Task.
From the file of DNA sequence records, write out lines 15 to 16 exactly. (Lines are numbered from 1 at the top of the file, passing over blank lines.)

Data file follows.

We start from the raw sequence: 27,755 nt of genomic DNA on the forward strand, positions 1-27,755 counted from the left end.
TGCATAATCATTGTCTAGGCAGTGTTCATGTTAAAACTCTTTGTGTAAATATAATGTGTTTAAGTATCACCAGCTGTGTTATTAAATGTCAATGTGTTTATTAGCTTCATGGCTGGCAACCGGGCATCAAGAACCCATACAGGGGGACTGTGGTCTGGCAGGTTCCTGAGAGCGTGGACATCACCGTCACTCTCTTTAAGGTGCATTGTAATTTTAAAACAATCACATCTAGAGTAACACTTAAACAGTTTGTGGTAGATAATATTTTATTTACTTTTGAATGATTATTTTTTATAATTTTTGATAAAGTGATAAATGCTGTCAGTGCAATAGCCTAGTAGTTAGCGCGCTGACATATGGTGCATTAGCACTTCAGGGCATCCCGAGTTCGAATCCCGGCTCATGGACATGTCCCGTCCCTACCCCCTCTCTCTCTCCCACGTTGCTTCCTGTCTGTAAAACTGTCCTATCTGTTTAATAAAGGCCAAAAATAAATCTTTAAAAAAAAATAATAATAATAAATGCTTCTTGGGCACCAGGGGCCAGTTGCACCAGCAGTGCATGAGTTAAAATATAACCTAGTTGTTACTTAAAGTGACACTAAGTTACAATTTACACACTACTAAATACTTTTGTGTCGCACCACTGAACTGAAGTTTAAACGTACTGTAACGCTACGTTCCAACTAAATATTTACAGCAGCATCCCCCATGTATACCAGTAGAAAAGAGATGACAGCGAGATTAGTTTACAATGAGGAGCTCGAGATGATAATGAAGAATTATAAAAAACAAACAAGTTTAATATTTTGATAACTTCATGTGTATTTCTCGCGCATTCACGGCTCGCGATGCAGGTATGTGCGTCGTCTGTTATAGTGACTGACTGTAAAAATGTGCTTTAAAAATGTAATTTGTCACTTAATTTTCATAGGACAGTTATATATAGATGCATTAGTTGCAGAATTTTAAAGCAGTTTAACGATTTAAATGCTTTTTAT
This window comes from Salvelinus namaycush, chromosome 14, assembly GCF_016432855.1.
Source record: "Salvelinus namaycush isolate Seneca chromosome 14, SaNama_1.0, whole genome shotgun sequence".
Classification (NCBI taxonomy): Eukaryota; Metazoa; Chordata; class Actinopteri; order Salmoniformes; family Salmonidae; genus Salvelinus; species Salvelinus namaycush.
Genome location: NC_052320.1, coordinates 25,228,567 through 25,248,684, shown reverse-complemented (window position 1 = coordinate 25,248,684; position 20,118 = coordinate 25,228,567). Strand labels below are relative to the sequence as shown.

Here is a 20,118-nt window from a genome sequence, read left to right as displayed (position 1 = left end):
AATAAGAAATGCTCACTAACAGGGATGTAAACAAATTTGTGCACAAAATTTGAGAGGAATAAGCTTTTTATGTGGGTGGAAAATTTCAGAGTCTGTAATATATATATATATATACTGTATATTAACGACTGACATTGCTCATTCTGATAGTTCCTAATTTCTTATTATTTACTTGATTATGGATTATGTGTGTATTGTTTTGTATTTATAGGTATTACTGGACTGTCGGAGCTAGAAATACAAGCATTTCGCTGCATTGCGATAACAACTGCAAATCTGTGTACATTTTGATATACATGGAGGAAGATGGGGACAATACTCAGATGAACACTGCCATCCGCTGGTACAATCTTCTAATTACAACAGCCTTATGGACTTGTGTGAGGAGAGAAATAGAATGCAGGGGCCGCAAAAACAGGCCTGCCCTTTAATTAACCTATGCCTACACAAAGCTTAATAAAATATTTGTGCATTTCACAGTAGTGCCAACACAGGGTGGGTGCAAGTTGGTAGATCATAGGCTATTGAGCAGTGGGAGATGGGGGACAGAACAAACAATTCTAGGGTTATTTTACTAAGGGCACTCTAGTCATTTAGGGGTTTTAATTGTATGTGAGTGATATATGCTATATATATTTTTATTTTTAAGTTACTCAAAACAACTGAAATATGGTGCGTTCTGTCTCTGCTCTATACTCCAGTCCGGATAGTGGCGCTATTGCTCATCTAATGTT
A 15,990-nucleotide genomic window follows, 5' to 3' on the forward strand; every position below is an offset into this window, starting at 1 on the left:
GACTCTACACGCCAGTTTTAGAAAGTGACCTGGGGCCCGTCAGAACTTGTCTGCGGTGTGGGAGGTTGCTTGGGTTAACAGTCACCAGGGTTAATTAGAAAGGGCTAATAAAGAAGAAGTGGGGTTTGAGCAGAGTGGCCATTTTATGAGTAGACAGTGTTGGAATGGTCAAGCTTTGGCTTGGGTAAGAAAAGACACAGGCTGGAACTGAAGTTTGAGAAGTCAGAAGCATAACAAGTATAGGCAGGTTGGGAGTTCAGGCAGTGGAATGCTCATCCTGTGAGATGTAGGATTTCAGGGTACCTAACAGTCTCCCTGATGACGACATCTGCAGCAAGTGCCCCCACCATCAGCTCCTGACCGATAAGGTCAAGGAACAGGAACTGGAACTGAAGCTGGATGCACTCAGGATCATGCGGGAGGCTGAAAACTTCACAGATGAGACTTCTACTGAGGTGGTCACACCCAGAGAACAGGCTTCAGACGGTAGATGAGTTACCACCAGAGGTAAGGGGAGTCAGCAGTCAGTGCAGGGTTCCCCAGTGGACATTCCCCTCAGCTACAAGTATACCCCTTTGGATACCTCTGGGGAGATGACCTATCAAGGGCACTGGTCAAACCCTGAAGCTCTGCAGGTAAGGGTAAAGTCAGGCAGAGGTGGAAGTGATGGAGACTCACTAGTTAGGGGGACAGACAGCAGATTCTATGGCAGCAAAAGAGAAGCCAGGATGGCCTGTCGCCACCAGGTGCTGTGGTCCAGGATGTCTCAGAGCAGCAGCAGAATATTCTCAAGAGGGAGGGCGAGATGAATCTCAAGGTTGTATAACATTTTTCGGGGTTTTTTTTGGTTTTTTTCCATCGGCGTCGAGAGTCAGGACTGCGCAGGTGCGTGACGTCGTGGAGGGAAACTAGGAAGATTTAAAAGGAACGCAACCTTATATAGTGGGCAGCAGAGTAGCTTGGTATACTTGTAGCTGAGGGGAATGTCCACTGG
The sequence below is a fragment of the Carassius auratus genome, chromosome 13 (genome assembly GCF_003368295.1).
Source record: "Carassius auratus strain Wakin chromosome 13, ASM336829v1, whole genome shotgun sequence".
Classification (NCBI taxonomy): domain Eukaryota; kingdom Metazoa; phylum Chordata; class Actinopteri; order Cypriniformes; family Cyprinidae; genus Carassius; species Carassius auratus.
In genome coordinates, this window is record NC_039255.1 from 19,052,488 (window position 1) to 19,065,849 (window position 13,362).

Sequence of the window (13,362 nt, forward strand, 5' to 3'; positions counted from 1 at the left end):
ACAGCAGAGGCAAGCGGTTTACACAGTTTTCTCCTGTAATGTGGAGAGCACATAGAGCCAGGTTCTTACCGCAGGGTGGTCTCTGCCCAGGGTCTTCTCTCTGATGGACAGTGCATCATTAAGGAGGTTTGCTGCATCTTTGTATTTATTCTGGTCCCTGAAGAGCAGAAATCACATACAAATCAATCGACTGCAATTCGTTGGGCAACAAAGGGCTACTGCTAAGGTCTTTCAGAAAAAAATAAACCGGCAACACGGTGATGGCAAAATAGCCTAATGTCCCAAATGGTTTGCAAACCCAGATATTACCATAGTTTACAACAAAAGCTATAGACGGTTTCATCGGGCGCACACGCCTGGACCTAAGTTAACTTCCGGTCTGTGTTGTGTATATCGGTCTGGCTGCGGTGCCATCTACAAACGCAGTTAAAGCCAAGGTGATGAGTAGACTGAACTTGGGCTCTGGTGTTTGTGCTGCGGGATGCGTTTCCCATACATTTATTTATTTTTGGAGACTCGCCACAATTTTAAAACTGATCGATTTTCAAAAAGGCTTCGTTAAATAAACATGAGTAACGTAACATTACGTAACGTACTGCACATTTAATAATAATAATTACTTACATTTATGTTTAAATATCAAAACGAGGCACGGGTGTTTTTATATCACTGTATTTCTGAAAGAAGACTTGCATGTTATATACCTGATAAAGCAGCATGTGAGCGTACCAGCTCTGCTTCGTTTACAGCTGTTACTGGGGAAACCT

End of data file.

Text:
Sequence of the window (13,362 nt, forward strand, 5' to 3'; positions counted from 1 at the left end):
ACAGCAGAGGCAAGCGGTTTACACAGTTTTCTCCTGTAATGTGGAGAGCACATAGAGCCAGGTTCTTACCGCAGGGTGGTCTCTGCCCAGGGTCTTCTCTCTGATGGACAGTGCATCATTAAGGAGGTTTGCTGCATCTTTGTATTTATTCTGGTCCCTGAAGAGCAGAAATCACATACAAATCAATCGACTGCAATTCGTTGGGCAACAAAGGGCTACTGCTAAGGTCTTTCAGAAAAAAATAAACCGGCAACACGGTGATGGCAAAATAGCCTAATGTCCCAAATGGTTTGCAAACCCAGATATTACCATAGTTTACAACAAAAGCTATAGACGGTTTCATCGGGCGCACACGCCTGGACCTAAGTTAACTTCCGGTCTGTGTTGTGTATATCGGTCTGGCTGCGGTGCCATCTACAAACGCAGTTAAAGCCAAGGTGATGAGTAGACTGAACTTGGGCTCTGGTGTTTGTGCTGCGGGATGCGTTTCCCATACATTTATTTATTTTTGGAGACTCGCCACAATTTTAAAACTGATCGATTTTCAAAAAGGCTTCGTTAAATAAACATGAGTAACGTAACATTACGTAACGTACTGCACATTTAATAATAATAATTACTTACATTTATGTTTAAATATCAAAACGAGGCACGGGTGTTTTTATATCACTGTATTTCTGAAAGAAGACTTGCATGTTATATACCTGATAAAGCAGCATGTGAGCGTACCAGCTCTGCTTCGTTTACAGCTGTTACTGGGGAAACCT